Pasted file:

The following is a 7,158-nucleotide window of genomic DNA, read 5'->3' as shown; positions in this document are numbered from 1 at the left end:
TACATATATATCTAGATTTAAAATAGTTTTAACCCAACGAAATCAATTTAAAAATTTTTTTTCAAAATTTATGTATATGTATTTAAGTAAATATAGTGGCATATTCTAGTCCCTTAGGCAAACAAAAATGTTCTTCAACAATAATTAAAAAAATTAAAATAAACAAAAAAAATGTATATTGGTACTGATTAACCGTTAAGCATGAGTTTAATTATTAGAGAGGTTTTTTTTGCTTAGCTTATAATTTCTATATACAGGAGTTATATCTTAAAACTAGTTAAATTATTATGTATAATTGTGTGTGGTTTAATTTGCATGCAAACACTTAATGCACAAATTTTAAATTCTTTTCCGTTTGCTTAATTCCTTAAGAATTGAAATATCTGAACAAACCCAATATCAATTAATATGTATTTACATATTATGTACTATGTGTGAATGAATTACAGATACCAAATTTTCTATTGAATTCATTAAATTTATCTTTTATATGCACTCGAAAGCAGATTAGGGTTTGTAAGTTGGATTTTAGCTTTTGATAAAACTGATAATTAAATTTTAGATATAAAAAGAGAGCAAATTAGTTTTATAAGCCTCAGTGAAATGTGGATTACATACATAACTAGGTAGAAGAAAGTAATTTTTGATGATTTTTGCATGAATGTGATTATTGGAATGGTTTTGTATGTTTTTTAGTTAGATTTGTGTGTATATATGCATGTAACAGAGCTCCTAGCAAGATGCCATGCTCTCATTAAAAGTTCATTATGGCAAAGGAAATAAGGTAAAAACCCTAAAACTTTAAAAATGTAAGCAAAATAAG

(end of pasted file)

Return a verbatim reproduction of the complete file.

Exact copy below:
The following is a 7,158-nucleotide window of genomic DNA, read 5'->3' as shown; positions in this document are numbered from 1 at the left end:
TACATATATATCTAGATTTAAAATAGTTTTAACCCAACGAAATCAATTTAAAAATTTTTTTTCAAAATTTATGTATATGTATTTAAGTAAATATAGTGGCATATTCTAGTCCCTTAGGCAAACAAAAATGTTCTTCAACAATAATTAAAAAAATTAAAATAAACAAAAAAAATGTATATTGGTACTGATTAACCGTTAAGCATGAGTTTAATTATTAGAGAGGTTTTTTTTGCTTAGCTTATAATTTCTATATACAGGAGTTATATCTTAAAACTAGTTAAATTATTATGTATAATTGTGTGTGGTTTAATTTGCATGCAAACACTTAATGCACAAATTTTAAATTCTTTTCCGTTTGCTTAATTCCTTAAGAATTGAAATATCTGAACAAACCCAATATCAATTAATATGTATTTACATATTATGTACTATGTGTGAATGAATTACAGATACCAAATTTTCTATTGAATTCATTAAATTTATCTTTTATATGCACTCGAAAGCAGATTAGGGTTTGTAAGTTGGATTTTAGCTTTTGATAAAACTGATAATTAAATTTTAGATATAAAAAGAGAGCAAATTAGTTTTATAAGCCTCAGTGAAATGTGGATTACATACATAACTAGGTAGAAGAAAGTAATTTTTGATGATTTTTGCATGAATGTGATTATTGGAATGGTTTTGTATGTTTTTTAGTTAGATTTGTGTGTATATATGCATGTAACAGAGCTCCTAGCAAGATGCCATGCTCTCATTAAAAGTTCATTATGGCAAAGGAAATAAGGTAAAAACCCTAAAACTTTAAAAATGTAAGCAAAATAAG